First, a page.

Taking Longer Strides is Only 50% of the Speed Equation
From a mathematical perspective, there are two parts to the speed equation: stride length and cadence. You probably already know that taking longer strides will help you run faster. And you also know that you don’t want to stretch your leg way out in front when you do this, or you’ll put too much stress and strain on your knees and be prone to injuries down the line.
But how much do you know about the other half of the equation?
Stride x Cadence = Speed
I’ll admit it, the math is a bit complicated, but the overall concept isn’t. If you multiply the number of steps you take per minute while you run with the length of your running stride, you’ll get your running pace. (The reason it’s complicated is because you have to convert units, like meters to miles and minutes to hours, and then convert speed into pace…but leave the calculating to me.)
Longer Strides and Faster Cadence Leads to Increased Speed
But doing either of these things, at will, isn’t so easy.
Let’s take cadence, for example.
First of all, do you even know what your cadence is? If you don’t, there are a couple of ways to figure it out.
The first way is to go for a run (you want to be running comfortably) and count how many steps you take in one minute. That’s your cadence. For example, if your right foot hits the ground 80 times in one minute, your cadence is said to be twice that (to account for your left foot hitting the ground too), or 160 steps per minute.
The second way you can figure out your cadence is by viewing the data provided by a running app after you go for a moderately easy run. Garmin Connect is a great app to use for this purpose. It typically clocks a lap for you automatically every mile. When you’re done running, open the app, pull up the data for your run, click on the lap icon and if you’re doing this on your phone, turn it sideways and scroll all the way to the right, and you’ll see your average cadence for each lap.
For example, here’s my Garmin data from a recent 3.2-mile run:
You can see my average cadence (in spm or steps per minute) for each lap and also for the entire run. Garmin also shows me my stride length, which is nice too.
A 10% Increase in Cadence Can Knock Nearly a Minute Off Your Pace!
Did you know that if you work on increasing your cadence, you will start to run faster? For example, let’s say your average cadence is 160 steps per minute, and your average stride length is one meter. In this example, your average running pace per mile would be 10:03. (I did the calculation for you!)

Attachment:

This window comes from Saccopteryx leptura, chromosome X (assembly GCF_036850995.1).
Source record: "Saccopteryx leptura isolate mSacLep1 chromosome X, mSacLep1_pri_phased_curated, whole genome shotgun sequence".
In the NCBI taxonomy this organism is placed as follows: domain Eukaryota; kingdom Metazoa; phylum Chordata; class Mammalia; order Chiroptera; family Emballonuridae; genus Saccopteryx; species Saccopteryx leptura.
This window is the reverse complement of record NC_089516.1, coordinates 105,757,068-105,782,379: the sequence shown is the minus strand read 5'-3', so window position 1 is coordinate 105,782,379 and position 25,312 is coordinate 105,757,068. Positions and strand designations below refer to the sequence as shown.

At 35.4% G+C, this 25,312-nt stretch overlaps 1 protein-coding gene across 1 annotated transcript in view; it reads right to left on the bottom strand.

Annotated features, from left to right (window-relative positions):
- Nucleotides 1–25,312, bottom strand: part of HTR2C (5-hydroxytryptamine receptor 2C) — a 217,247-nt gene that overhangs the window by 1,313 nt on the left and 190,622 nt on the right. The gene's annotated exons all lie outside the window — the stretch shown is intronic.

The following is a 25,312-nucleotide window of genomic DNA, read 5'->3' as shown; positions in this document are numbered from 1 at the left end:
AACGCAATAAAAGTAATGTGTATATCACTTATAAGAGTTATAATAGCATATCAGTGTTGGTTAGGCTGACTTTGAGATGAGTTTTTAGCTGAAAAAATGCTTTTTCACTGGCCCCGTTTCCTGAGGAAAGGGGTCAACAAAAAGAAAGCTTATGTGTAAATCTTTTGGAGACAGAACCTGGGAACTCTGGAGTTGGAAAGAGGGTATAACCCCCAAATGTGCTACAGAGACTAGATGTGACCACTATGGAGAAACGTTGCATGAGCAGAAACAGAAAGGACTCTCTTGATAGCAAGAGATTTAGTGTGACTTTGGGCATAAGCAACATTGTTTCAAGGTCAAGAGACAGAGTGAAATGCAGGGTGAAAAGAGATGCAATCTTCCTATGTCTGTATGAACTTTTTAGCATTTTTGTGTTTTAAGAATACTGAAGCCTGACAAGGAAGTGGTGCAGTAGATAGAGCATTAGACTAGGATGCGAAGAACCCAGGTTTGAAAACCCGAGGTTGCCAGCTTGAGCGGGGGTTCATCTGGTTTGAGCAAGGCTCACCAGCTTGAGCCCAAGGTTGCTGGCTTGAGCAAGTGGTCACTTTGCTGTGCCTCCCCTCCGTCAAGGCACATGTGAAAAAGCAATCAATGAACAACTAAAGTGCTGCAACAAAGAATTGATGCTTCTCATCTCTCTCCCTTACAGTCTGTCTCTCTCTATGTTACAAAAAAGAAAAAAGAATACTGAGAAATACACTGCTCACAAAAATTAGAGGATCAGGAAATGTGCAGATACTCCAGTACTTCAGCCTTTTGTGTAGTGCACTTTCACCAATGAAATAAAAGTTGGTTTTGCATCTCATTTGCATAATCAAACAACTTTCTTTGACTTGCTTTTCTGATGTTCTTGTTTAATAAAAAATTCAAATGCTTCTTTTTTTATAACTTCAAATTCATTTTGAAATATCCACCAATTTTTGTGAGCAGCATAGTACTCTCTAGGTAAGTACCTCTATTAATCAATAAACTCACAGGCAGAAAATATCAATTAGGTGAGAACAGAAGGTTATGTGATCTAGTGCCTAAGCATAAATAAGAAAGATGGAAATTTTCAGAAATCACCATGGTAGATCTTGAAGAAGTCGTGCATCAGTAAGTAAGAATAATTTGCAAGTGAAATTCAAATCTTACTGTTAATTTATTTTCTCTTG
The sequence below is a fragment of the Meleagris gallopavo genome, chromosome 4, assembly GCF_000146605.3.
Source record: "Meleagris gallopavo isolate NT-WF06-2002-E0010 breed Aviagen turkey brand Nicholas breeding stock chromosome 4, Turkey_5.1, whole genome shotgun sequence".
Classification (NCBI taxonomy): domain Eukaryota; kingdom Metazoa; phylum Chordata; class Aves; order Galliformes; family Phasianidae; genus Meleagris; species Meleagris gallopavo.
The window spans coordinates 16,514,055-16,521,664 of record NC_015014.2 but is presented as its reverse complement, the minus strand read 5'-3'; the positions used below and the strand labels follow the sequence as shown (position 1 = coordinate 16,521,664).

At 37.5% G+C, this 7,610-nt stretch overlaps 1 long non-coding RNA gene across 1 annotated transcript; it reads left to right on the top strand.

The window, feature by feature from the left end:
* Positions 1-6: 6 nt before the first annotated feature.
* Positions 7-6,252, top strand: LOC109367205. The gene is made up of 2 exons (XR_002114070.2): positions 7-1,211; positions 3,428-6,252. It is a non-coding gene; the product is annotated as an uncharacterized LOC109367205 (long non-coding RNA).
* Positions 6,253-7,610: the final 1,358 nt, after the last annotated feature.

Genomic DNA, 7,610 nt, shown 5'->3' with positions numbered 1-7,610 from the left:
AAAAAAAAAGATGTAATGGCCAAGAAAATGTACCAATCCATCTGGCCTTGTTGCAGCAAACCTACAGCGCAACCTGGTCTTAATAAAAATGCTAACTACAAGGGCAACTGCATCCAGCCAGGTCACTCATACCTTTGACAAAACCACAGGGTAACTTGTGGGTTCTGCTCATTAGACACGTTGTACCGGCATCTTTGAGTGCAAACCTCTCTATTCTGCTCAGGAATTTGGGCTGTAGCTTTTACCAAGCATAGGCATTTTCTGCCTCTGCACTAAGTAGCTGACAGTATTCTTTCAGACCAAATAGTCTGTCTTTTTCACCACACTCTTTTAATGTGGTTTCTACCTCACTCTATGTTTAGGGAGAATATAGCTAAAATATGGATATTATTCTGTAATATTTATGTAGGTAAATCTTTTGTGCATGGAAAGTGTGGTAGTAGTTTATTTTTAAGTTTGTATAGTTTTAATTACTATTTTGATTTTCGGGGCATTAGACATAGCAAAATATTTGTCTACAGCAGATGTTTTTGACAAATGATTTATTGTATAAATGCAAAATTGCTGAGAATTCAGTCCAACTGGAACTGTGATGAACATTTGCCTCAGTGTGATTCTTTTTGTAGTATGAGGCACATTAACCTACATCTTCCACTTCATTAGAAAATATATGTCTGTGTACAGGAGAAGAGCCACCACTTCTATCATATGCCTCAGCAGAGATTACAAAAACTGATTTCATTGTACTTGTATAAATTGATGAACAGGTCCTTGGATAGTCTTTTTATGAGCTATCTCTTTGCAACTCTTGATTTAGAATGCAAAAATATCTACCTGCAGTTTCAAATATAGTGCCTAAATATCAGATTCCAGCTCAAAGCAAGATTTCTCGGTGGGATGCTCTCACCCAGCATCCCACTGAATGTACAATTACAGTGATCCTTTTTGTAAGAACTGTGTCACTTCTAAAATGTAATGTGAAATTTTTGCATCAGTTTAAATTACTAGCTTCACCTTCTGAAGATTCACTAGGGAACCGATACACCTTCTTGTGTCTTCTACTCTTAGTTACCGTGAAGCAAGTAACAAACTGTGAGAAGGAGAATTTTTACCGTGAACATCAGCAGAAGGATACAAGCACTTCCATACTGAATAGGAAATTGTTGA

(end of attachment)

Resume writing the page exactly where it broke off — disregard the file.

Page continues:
Now…just increasing your cadence by 10%, or going from 160 to 176 steps per minute, would speed your pace up by nearly a minute, to 9:08 per mile!
How to Increase Your Cadence
Many experts suggest that to increase your cadence, you should do so gradually, over a period of a few weeks. And the best way to do this is by running to a known beat. Some people run to a metronome or a drum beat, like the marines do when they march. But it’s much more fun to run to the beat of a song or music.
Once you know your comfortable running cadence, try to increase it by only a few steps per minute each week. Do this for a few weeks, and you should start to run at the higher cadence naturally. You can even add some quick speed bursts of very fast cadence into one or two of your runs per week. This will help you get there even faster.
A Free & Easy Way to Monitor Your Cadence
I’ve created a whole bunch of playlists on Spotify that were built around specific cadence ranges to help you monitor and improve your cadence. All you need to access them is a free Spotify account, your phone, and a pair of headphones. Here’s an example playlist, but there are a lot more on my artist page for Jupiter Running Girl. And while you’re at it, click that Follow button to be notified when new playlists go up.
A 165-170 Playlist of Pop Music
- Shawn Mendes: I Don’t Even Know Your Name
- Taylor Swift, Kendrick Lamar: Bad Blood
- Demi Lovato: Two Pieces
- Jason Mraz: Best Friend
- Kelly Clarkson: Honestly
- Beyoncé: XO
- Norah Jones: Turn Me On
- Jonas Brothers: Poison Ivy
- Rihanna: California King Bed
- Jennifer Lopez: I’m Into You
If these artists don’t float your boat, fear not! I’ve got many different musical genres from which to choose, including Country, Rap, and Heavy Metal. And of course, they’re broken down into several different cadence ranges too. You should be able to find a good one to suit your needs.
And if you’re already comfortable running at that magic cadence of 180 steps per minute, you can also access my 180 BPM running albums there too. And you can also find them on Apple iTunes and all other online music distribution sites.
As always, I’d love to hear from you. Drop a comment in the box below and let me know what your cadence is and what you’re planning on doing to improve it.
Keep running to the beat!